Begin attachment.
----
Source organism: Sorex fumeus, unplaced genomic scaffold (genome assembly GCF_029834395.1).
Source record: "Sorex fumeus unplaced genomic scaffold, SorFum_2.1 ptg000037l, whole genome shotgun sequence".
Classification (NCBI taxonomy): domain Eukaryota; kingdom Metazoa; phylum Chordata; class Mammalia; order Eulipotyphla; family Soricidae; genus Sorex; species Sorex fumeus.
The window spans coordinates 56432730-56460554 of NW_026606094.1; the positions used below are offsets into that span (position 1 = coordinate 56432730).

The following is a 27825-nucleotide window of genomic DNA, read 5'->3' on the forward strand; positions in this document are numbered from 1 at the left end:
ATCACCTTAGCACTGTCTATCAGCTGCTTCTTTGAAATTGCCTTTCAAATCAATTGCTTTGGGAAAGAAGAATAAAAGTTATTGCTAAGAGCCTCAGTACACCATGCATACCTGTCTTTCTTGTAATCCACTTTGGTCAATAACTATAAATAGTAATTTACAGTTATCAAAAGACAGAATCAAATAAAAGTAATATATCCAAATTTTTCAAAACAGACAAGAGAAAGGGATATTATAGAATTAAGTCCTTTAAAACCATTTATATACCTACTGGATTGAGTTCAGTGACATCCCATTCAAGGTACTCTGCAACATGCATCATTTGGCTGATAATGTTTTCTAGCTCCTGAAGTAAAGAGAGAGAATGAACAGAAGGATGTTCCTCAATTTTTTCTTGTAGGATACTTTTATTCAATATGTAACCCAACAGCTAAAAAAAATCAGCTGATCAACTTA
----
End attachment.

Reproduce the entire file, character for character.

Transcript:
Source organism: Sorex fumeus, unplaced genomic scaffold (genome assembly GCF_029834395.1).
Source record: "Sorex fumeus unplaced genomic scaffold, SorFum_2.1 ptg000037l, whole genome shotgun sequence".
Classification (NCBI taxonomy): domain Eukaryota; kingdom Metazoa; phylum Chordata; class Mammalia; order Eulipotyphla; family Soricidae; genus Sorex; species Sorex fumeus.
The window spans coordinates 56432730-56460554 of NW_026606094.1; the positions used below are offsets into that span (position 1 = coordinate 56432730).

The following is a 27825-nucleotide window of genomic DNA, read 5'->3' on the forward strand; positions in this document are numbered from 1 at the left end:
ATCACCTTAGCACTGTCTATCAGCTGCTTCTTTGAAATTGCCTTTCAAATCAATTGCTTTGGGAAAGAAGAATAAAAGTTATTGCTAAGAGCCTCAGTACACCATGCATACCTGTCTTTCTTGTAATCCACTTTGGTCAATAACTATAAATAGTAATTTACAGTTATCAAAAGACAGAATCAAATAAAAGTAATATATCCAAATTTTTCAAAACAGACAAGAGAAAGGGATATTATAGAATTAAGTCCTTTAAAACCATTTATATACCTACTGGATTGAGTTCAGTGACATCCCATTCAAGGTACTCTGCAACATGCATCATTTGGCTGATAATGTTTTCTAGCTCCTGAAGTAAAGAGAGAGAATGAACAGAAGGATGTTCCTCAATTTTTTCTTGTAGGATACTTTTATTCAATATGTAACCCAACAGCTAAAAAAAATCAGCTGATCAACTTA